Shared by Jill, Haywards Heath WiF
“We had planned to celebrate our Golden Wedding with our three sons and their families. The lockdown solution: one family brought and erected a bird table in our garden while we watched from indoors; another couple brought us a painting of our favourite Lake District view and a takeaway Chinese meal for two; the third family joined us on Zoom. Our big celebration was planned for late June with a marquee in our garden booked for an extra day to accommodate the WiF summer lunch. We are now looking forward to both these events at the same time next year.
One of the best lockdown experiences has been teaching our eight year old grandson to play the keyboard via FaceTime. From scratch he has learnt to play Twinkle Twinkle Little Star and has been experimenting with chords. We have also been working through English comprehension papers together.
Another positive outcome has been that after 50 years we feel closer than ever. Rather than each of us going out and doing our own thing, we have remained at home together enjoying one another’s company, working in the garden and even accomplishing a long overdue clear-out of the garage.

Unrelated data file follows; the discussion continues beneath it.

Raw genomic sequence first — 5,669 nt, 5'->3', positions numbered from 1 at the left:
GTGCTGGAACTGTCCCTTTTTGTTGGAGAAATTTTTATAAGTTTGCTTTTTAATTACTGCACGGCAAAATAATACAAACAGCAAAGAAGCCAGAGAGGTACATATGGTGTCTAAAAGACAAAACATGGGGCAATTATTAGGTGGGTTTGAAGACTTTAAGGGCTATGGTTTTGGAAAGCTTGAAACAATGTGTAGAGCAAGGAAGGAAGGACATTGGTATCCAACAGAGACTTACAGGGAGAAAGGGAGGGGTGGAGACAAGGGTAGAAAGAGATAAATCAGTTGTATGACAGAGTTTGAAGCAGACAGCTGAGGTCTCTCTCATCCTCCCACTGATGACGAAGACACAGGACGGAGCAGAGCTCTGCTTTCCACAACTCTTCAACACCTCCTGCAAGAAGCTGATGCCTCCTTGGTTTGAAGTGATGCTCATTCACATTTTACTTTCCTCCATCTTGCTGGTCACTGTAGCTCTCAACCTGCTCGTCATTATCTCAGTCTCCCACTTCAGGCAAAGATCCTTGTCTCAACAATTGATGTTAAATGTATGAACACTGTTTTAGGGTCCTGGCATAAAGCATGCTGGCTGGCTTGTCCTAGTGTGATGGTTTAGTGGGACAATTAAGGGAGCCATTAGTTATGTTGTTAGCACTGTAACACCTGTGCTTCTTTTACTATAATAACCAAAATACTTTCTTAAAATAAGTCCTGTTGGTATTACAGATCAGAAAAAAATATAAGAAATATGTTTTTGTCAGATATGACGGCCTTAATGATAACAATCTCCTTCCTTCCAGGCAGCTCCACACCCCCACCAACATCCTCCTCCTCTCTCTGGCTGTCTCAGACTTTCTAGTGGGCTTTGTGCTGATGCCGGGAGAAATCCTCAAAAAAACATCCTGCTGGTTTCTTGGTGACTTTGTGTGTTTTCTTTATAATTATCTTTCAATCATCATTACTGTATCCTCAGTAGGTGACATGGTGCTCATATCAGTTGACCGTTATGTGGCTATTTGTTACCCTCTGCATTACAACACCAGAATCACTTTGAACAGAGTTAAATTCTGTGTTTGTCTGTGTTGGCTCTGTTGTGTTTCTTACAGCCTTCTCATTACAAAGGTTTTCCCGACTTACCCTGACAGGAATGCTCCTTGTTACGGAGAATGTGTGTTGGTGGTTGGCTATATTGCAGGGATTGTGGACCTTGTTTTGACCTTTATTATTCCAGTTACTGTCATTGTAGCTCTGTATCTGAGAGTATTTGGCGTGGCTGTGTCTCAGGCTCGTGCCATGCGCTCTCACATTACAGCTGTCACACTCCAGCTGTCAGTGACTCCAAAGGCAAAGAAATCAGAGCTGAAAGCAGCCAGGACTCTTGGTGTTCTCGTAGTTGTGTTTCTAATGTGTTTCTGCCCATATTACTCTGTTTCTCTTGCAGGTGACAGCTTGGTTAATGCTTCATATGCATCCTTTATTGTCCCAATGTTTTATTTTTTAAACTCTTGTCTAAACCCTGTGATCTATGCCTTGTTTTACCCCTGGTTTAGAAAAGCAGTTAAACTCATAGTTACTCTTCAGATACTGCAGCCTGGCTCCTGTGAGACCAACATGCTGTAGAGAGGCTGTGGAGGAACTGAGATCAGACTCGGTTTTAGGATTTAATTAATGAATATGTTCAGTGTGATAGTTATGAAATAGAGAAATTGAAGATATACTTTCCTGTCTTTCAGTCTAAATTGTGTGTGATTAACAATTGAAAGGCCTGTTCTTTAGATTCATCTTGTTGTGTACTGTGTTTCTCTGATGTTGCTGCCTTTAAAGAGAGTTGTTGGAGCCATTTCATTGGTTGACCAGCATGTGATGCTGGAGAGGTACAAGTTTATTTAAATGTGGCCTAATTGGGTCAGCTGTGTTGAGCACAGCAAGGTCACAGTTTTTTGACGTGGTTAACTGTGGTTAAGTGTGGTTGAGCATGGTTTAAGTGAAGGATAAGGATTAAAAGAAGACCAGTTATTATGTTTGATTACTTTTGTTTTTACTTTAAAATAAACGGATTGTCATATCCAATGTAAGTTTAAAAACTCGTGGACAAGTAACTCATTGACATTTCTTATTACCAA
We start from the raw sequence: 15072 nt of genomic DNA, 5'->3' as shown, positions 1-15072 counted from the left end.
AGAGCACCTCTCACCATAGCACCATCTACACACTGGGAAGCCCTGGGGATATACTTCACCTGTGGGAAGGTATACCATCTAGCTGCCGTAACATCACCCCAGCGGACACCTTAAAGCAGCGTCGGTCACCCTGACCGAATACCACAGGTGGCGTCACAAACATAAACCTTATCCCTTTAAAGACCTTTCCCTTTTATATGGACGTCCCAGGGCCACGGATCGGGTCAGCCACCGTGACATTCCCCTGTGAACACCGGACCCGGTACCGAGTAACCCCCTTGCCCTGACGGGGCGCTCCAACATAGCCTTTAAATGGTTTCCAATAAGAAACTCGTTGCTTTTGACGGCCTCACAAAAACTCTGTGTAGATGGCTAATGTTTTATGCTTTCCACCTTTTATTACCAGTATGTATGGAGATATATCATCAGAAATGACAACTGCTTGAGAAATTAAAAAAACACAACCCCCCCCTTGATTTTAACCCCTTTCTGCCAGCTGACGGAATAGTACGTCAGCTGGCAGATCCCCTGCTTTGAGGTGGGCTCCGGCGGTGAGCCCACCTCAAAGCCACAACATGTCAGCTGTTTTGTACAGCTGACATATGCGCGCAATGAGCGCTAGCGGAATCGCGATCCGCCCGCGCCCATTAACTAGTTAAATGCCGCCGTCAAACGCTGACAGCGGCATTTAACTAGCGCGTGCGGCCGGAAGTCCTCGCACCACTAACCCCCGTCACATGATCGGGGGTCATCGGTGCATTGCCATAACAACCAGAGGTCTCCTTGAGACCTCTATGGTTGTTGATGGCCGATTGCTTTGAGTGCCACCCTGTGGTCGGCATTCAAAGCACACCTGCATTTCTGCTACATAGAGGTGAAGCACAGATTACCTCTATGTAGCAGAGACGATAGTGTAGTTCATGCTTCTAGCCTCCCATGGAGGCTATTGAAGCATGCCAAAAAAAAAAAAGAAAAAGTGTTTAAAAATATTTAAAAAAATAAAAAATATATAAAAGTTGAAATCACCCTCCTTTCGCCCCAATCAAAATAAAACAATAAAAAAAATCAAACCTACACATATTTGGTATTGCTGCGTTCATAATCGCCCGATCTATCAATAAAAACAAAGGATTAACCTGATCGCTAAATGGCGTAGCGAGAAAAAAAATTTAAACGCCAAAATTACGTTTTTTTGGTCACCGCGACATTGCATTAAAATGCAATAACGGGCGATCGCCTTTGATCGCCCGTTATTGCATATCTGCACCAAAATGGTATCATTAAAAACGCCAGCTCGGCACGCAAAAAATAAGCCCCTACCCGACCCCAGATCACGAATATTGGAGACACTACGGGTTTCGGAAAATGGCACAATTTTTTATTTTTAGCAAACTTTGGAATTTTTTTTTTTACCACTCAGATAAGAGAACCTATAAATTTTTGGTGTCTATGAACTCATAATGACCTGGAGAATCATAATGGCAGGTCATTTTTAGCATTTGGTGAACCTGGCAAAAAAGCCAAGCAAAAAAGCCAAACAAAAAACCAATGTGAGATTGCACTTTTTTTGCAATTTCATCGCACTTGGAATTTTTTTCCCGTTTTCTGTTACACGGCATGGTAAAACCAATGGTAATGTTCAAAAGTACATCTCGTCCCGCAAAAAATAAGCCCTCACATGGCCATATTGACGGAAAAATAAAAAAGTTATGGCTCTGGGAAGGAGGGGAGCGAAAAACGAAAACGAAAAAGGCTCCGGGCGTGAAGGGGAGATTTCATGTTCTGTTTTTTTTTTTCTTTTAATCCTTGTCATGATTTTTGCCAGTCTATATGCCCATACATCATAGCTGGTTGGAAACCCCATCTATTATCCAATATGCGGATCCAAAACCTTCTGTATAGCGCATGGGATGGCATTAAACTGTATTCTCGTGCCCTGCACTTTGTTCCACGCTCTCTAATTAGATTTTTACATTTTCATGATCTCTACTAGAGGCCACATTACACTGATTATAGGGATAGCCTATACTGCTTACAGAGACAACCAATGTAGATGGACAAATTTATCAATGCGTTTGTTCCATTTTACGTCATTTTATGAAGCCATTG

Achievements: learnt to record myself making contributions to our church on-line services; caught up with old friends on the telephone; grown vegetables in a new raised bed; kept positive.
Failures: tried unsuccessfully to teach myself to play our son’s clarinet; read much less than I intended.
Lockdown or not, there are never enough hours in the day! “
Shared by Claire, Haywards Heath WiF
All through lockdown every from 5.30 – 6.00pm I sang with thousands of others in the Great British Home Chorus led by the amazing Gareth Malone. It was a truly wonderful experience. Highlights for me were a warm up from the musical director of the hit musical Hamilton -which I found it very difficult indeed, and on the day of the VE celebrations a sing a long of The White Cliffs of Dover, We’ll Meet Again and A Nightingale Sang In Berkeley Square. I managed to learn and record four songs and send them in to Decca along with thousands of others to be merged together with some amazing technical wizardry to make the CD ‘Gareth Malone’s Great British Home Chorus’. At the time of writing choirs still can’t meet only virtually so this was such a fantastic thing to do.‘